University of Cambridge > > Department of Psychiatry & CPFT Thursday Lunchtime Seminar Series > Clinical Neuroscience and the Heart-Brain Axis

Clinical Neuroscience and the Heart-Brain Axis

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Chair: Prof Paul Fletcher

Abstract: Cognitive and emotional processes are shaped by the dynamic integration of brain and body. A major channel of interoceptive information comes from the heart, where phasic signals are conveyed to the brain to indicate how fast and strong the heart is beating. This talk will detail how cardiac afferent signals can interact with neuronal mechanisms to alter emotion processing. This interoceptive channel is disrupted in distinct ways in first episode psychosis, schizophrenia, autism and anxiety; specific interoceptive disturbances may contribute to our understanding of symptoms in these clinical conditions, including dissociation and altered affective processing. The discrete cardiac effects on emotion and cognition have broad relevance to clinical neuroscience, with implications for peripheral treatment targets and behavioural interventions focused on the heart.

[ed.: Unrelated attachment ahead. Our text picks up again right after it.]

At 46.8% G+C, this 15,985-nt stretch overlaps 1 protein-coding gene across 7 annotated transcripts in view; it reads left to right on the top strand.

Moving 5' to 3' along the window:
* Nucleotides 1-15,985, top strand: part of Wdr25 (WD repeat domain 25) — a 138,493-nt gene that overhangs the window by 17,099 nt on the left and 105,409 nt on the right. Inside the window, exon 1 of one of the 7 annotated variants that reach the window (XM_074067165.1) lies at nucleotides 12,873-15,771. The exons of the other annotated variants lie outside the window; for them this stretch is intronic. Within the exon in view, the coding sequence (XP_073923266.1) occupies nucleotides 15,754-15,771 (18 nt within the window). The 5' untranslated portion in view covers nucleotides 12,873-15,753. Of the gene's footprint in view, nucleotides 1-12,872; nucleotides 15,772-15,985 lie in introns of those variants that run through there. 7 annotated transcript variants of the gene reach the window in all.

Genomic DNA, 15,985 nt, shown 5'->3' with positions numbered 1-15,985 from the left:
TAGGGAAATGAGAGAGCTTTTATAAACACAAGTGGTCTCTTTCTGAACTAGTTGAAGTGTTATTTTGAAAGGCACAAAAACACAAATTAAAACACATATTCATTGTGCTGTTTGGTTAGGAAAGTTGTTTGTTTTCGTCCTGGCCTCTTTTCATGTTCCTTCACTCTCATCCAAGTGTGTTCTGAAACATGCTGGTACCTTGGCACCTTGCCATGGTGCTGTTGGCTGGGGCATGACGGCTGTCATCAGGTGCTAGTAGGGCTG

Biography: Sarah Garfinkel is Professor at the Institute of Cognitive Neuroscience, University College London, where she leads the Clinical and Affective Neuroscience Group. She completed her PhD in Experimental Psychology the University of Sussex, before undergoing a training fellowship in Psychiatry and Neuroscience at the University of Michigan. Her current work focuses on brain-body interactions underlying emotion and cognition, with a particular focus on the heart. Adopting a translational perspective, she investigates altered cardiac-neural mechanisms in different clinical conditions. In September 2018, Sarah was named by the journal Nature as one of 11 “Rising Star” researchers, across all STEM disciplines internationally. Sarah is also involved in the public engagement of science where she contributes to science programmes on BBC TV and radio. For more detail, please visit:

This talk is part of the Department of Psychiatry & CPFT Thursday Lunchtime Seminar Series series.

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